Political Intrigue in Germany 1932 - 1933

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Political Intrigue 1932-1933
Hitler plots his way into power:
July 1932: Nazis by far the largest party in Reichstag with 230 seats. Hitler was
growing in popularity and he had given Hindenburg a good race in the presidential
elections of the same year. Despite Nazi political success, Hindenburg was
reluctant to appoint Hitler as Chancellor of Germany.
1st June 1932: Hindenburg used his powers to make Franz von Papen, the leader of
the Centre Party (BVP), Chancellor of Germany instead of Hitler. The army did not
really support von Papen, so he resigned on the 17th November 1932.
3rd December 1932: Kurt von Schleicher is made Chancellor of Germany. Von
Schleicher failed to win support in the Reichstag and resigned after eight weeks on
the 28th January 1933.
30th January 1933: Hitler is appointed as Chancellor by President Hindenburg. Von
Papen had convinced the President, that he and other Weimar politicians could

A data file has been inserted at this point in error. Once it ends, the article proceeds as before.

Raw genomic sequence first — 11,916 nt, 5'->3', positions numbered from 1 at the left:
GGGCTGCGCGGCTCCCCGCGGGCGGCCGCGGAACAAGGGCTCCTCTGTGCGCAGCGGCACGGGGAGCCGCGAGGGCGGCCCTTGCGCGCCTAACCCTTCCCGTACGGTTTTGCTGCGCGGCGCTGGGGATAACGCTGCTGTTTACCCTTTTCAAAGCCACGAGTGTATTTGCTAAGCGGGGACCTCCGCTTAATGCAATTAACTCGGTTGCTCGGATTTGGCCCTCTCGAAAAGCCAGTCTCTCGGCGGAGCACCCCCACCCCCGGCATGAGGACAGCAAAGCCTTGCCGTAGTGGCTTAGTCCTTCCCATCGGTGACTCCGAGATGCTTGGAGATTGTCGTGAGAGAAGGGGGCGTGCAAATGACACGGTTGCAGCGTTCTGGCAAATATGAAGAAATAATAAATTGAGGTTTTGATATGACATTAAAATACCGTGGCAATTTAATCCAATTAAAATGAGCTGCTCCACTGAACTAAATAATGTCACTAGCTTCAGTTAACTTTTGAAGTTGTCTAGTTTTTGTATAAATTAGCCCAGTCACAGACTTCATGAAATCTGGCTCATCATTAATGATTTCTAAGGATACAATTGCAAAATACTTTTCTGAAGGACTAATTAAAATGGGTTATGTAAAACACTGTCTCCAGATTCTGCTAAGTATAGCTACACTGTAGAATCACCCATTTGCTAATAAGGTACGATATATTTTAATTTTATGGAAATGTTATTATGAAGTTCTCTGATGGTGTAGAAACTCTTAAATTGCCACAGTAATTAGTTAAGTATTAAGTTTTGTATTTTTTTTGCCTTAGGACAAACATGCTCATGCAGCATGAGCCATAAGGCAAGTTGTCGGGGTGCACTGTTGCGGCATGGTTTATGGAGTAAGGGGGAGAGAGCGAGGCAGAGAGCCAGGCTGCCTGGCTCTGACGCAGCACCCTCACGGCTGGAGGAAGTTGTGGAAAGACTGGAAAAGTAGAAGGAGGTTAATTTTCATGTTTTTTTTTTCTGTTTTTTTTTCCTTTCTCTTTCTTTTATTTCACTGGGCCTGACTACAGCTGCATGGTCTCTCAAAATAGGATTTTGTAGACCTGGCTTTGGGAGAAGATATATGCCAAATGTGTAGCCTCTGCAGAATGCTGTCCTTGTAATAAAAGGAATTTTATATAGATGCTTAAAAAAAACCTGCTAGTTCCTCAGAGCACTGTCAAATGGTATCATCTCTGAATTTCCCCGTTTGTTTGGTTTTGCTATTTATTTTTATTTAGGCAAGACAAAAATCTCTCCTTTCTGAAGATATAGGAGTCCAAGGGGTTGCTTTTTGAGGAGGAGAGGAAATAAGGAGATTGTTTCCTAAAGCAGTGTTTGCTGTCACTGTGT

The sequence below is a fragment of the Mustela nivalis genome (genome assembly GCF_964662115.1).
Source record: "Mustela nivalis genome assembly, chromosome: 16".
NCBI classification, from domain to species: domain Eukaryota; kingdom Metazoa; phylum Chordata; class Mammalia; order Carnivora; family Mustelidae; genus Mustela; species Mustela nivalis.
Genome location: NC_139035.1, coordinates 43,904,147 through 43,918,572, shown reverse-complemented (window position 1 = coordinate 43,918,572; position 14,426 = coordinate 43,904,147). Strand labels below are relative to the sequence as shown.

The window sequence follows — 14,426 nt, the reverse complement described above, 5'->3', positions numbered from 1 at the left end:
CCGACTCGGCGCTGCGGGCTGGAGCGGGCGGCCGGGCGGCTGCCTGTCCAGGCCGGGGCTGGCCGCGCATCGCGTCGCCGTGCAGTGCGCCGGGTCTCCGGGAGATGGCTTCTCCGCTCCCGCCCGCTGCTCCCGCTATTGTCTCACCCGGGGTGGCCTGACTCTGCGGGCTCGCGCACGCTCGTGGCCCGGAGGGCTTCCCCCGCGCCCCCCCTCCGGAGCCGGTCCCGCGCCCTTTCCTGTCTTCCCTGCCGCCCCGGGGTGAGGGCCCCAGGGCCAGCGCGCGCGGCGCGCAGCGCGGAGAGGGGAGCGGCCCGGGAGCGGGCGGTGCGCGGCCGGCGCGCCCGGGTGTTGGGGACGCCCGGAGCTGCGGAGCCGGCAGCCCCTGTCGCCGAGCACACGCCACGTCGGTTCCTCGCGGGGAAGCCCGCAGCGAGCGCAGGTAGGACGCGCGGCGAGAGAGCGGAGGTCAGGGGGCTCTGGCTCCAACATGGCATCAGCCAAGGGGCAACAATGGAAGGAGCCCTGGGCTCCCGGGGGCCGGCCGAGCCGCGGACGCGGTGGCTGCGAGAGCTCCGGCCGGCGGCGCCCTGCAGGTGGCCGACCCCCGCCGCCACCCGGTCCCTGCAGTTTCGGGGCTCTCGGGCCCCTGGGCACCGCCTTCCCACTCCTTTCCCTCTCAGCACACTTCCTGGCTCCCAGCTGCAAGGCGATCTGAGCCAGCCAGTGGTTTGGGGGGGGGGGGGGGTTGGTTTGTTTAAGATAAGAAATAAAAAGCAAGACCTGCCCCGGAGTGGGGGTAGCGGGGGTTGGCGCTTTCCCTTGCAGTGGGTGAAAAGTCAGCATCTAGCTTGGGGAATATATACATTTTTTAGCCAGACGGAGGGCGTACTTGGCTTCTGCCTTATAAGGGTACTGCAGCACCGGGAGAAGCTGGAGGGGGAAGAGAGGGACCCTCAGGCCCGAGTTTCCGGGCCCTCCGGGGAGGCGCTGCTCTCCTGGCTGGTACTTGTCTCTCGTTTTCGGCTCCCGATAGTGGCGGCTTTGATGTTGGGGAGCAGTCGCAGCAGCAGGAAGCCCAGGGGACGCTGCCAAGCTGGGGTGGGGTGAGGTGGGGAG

control Hitler. In Hitler's cabinet, there were only three Nazis, all the other
positions were taken up by politicians from other parties. Von Papen became Hitler's
Vice-Chancellor, thinking he could control Hitler and rule Germany through him. Von
Papen hoped he could act as a "puppeteer" to Hitler.
On paper, it looked as though Hitler's position was still quite weak. In reality, Hitler was
Chancellor of Germany, Goring was in charge of most of the Prussian Police (which was the
largest state in Germany) and Hitler knew that he could pick off his enemies one by one.
Many of the other cabinet ministers within the "cabinet of barons" who were not Nazis, but
were from right-wing Nationalist parties, actually agreed with many of Hitler's policies.
March 1933: Hitler finally gained an overall majority (288 seats within the
Reichstag) and was able to make an alliance with the Nationalists expelling the
Communists after the Reichstag Fire (27th February 1933). This majority gave Hitler
the ability to pass the Enabling Act that gave him the powers of a dictator.
Summer 1933: Hitler's position at this time had been greatly strengthened. He had
seized control of the government through political deals and manipulation, he had
destroyed the Communists and he had passed the Enabling Act. Nevertheless, he
still faced potential opposition from the aging President Hindenburg and from
other leading Nazis, in particular Ernst Rohm, head of 2.5 million strong S.A.


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